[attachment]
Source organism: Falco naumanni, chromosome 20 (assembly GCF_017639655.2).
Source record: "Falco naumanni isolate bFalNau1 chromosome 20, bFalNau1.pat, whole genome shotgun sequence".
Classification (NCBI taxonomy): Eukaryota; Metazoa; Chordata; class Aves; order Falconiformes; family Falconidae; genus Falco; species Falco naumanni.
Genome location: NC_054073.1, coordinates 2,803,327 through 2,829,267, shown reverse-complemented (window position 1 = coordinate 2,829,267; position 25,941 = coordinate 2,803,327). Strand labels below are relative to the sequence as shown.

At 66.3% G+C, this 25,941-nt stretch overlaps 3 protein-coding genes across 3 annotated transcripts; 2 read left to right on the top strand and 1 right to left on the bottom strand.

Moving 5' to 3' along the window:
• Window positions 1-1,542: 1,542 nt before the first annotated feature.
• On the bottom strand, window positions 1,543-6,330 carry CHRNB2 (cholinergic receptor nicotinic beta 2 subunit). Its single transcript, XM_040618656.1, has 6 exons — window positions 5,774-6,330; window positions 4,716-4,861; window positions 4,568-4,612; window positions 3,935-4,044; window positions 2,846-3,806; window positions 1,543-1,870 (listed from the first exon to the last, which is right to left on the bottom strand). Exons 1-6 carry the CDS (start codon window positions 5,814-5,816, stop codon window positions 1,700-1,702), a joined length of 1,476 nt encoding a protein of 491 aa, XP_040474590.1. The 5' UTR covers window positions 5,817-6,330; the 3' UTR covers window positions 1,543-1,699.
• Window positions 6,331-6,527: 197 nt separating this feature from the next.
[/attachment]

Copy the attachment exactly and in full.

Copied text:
Source organism: Falco naumanni, chromosome 20 (assembly GCF_017639655.2).
Source record: "Falco naumanni isolate bFalNau1 chromosome 20, bFalNau1.pat, whole genome shotgun sequence".
Classification (NCBI taxonomy): Eukaryota; Metazoa; Chordata; class Aves; order Falconiformes; family Falconidae; genus Falco; species Falco naumanni.
Genome location: NC_054073.1, coordinates 2,803,327 through 2,829,267, shown reverse-complemented (window position 1 = coordinate 2,829,267; position 25,941 = coordinate 2,803,327). Strand labels below are relative to the sequence as shown.

At 66.3% G+C, this 25,941-nt stretch overlaps 3 protein-coding genes across 3 annotated transcripts; 2 read left to right on the top strand and 1 right to left on the bottom strand.

Moving 5' to 3' along the window:
• Window positions 1-1,542: 1,542 nt before the first annotated feature.
• On the bottom strand, window positions 1,543-6,330 carry CHRNB2 (cholinergic receptor nicotinic beta 2 subunit). Its single transcript, XM_040618656.1, has 6 exons — window positions 5,774-6,330; window positions 4,716-4,861; window positions 4,568-4,612; window positions 3,935-4,044; window positions 2,846-3,806; window positions 1,543-1,870 (listed from the first exon to the last, which is right to left on the bottom strand). Exons 1-6 carry the CDS (start codon window positions 5,814-5,816, stop codon window positions 1,700-1,702), a joined length of 1,476 nt encoding a protein of 491 aa, XP_040474590.1. The 5' UTR covers window positions 5,817-6,330; the 3' UTR covers window positions 1,543-1,699.
• Window positions 6,331-6,527: 197 nt separating this feature from the next.